I should note that Mark’s Syndicated Feeds page makes no mention of the Atom feed and makes no note of deprecation of the current feeds. I’ll file that under sorta deprecated for now. At the same time, I feel like I should get off my butt and subscribe to his Atom feed since I really miss full content posts from Mark showing up in my aggregator.
WebDAV seems to be forever on my list of things to take a look at. Here’s another thing to append to that list.
Note that this release is marked as beta, so if you’ve never crashed your phone before or if the idea of crashing you phone scares you, wait for a final release. I wasn’t able to connect to anything, but I’ll try again later when I’m in a more GPRS-rich area.
Even though the 9290 lacks GPRS, I’ve found that it is quite useful as an SSH terminal. The jury is still out on the usefulness of SSH on something with a whacky keypad like the 3650, but we will see.
From the antiquated bleeding edge department comes the announcement of my purchase of a Nokia 9290. Despite its lack of essential things like Bluetooth and GPRS, it’s an awesome little toy, er, tool.
The 9290 that I picked up seems to be about 90% functional: it works as a phone (in such a brickish way), but the speakerphone and speaker from within the Symbian environment (the same thing, I’m sure) are not functional.
The darn thing is quite usable and super fun even without that functionality, and will probably remain so, as it looks like a major repair on this thing would involve about $175 if I sent it off to Nokia.
A few quickies for reference sake:
- To do a really really hard reboot and format the C: drive, remove the battery, then replace it. Open the Communicator and when the Nokia reaching out picture (that I’m sick of) comes up, hit CTRL-SHIFT-F. It will ask if you’d like to format your C: drive. You will have to plug the phone in or have the battery fully charged in order to do this. On my phone, once the C: drive was formatted, I was left with just the bare essentials. All of the stoftware that ships with the phone should be on CD you can be downloaded from Nokia. Don’t be a moron like myself and click on each file, say yes to the EULA, and then save to my hard drive. Scroll down to the bottom and just download the file that says ‘All Data.’
- *#0000# will tell you your version number, just like my 3650. I’m currently running 3.35. 5.07 is the current release. Is there any way I can have my phone upgraded and if so is it worth it?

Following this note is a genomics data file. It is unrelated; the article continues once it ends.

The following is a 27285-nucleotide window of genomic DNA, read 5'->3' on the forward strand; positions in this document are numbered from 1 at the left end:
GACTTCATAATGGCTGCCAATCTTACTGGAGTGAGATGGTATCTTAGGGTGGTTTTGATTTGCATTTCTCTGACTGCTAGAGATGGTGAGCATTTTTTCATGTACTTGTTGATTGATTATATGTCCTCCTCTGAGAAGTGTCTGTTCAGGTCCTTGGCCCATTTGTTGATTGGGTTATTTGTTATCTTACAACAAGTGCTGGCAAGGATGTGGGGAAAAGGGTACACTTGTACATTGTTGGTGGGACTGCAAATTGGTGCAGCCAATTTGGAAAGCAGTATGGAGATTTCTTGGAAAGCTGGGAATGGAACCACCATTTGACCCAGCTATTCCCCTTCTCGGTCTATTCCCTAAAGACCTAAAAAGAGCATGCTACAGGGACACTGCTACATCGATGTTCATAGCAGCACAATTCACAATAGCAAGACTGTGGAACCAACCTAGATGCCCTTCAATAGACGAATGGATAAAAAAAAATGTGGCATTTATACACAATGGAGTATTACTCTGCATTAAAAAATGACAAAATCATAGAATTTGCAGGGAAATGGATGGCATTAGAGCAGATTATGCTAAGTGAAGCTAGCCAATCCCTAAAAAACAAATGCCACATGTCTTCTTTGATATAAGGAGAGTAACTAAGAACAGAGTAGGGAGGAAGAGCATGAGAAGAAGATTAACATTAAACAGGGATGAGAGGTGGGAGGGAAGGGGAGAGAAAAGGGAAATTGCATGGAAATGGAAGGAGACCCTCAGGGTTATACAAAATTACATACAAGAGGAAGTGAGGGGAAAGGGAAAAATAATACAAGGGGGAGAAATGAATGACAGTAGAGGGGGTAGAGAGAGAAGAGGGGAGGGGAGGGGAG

- Ewan pointed me towards Psiloc, who have some excellent utilities for the Communicator, included Extended Internet which allows you to access the internet via IR from another device. (Think 3650 GPRS -> IR -> 9290)
The new Athlon 64 3000+ runs at 2GHz, the same as the existing Athlon 64 3200+, but it only comes with a 512KB secondary cache, according to an AMD spokesman.
I’d love to have a meg of L2 cache just like the next guy, but these lower end Athlon64′s bring the price point down, I’m all for it. Right now, prices of this new chip seem to be hovering in the just over $200 price range, but time lowers all chip prices.
So I’m on a bit of a kick this morning. I wanted to play around with 3GPP on my mobile phone, so I needed to be able to serve XHTML-MP content. The first thing I did was add a few MimeTypes to the .htaccess folder of my mobile content directory, and tell Apache to use index.xhtmlmp as its index file:
AddType application/vnd.wap.xhtml+xml .xhtmlmp
AddType video/3gpp .3gp
Then I created a really simple index file, and called it index.xhtmlmp. I know that .xhtmlmp is an ugly extension. I’ll do my best to find out if there is a standard extension (or a best practice even) and use that. For now, here’s an index file:
<?xml version="1.0" charset="iso-8859-1"?>
<!DOCTYPE html PUBLIC "-//WAPFORUM//DTD XHTML Mobile 1.0//EN"
<a href="tea.xhtmlmp">Testing 3GPP in XHTML-MP</a>
That’s about all you need to start serving XHTML-MP content from Apache.
Right now my XHTML-MP content resides at http://postneo.com/mobile/ Luckily you don’t have to worry about typing index.xhtmlmp, as Apache serves that up for you. Right now it only holds a link to my tea movie. It works fine on my 3650, YMMV.